As the U.S. Supreme Court begins its term this month, its watershed case on attorney fees in patent cases, Octane Fitness, turns two and a half. Many believed this decision would increase the number of fee motions and awards by loosening the standard of what makes an “exceptional” patent case. Early studies confirmed that the number of fee motions and awards had increased— but has this trend continued?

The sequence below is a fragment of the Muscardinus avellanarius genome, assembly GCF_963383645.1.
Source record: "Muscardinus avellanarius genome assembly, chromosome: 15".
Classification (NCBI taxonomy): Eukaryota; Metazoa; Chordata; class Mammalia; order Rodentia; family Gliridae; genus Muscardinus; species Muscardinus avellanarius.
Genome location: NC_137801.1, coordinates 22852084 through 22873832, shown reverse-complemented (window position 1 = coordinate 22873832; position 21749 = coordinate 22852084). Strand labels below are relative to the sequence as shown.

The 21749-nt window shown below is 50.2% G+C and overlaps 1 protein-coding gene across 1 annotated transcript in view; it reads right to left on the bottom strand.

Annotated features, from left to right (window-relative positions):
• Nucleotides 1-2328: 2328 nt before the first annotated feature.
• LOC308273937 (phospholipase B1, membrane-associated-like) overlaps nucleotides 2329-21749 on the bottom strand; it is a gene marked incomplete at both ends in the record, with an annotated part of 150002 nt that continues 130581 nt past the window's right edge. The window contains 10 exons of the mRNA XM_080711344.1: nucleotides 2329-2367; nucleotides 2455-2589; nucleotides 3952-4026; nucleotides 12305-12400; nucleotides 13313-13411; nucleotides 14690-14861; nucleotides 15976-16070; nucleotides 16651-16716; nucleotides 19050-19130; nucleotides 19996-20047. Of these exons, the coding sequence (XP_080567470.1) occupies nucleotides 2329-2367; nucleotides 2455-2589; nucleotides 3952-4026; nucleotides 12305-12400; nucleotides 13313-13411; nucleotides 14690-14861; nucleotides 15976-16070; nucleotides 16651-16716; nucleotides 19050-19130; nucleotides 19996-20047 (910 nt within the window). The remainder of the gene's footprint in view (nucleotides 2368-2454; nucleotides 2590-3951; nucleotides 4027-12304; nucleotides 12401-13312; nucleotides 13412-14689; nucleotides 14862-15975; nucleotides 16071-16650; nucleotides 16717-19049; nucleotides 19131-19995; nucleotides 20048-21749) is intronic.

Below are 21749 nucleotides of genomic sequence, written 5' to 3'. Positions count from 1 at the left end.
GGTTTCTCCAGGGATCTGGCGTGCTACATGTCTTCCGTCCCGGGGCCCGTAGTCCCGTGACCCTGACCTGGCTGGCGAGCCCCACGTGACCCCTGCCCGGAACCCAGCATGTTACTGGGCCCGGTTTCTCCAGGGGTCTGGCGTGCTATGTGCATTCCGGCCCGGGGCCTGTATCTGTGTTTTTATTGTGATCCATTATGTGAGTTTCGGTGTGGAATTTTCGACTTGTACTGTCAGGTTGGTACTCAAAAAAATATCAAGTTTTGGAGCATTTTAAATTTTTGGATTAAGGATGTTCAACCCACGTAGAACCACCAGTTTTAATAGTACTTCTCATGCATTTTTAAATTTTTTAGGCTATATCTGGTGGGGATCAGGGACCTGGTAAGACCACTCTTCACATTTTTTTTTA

35 U.S.C. § 285 provides that courts “in exceptional [patent] cases may award reasonable attorney fees to the prevailing party.”1 On April 29, 2014, the Supreme Court decided Octane Fitness, holding that an “exceptional case” is one that “stands out from others with respect to a party’s litigating position (considering both the governing law and the facts of the case) or the unreasonable manner in which the case was litigated.” The Court also found “no precise rule or formula for making these determinations,” but did suggest a non-exclusive list of factors including “frivolousness, motivation, objective unreasonableness (both in factual and legal components of the case) and the need in particular circumstances to advance consideration of compensation and deterrence.” District courts were empowered to evaluate exceptionality with a “case-by-case exercise of their discretion, considering the totality of the circumstances.”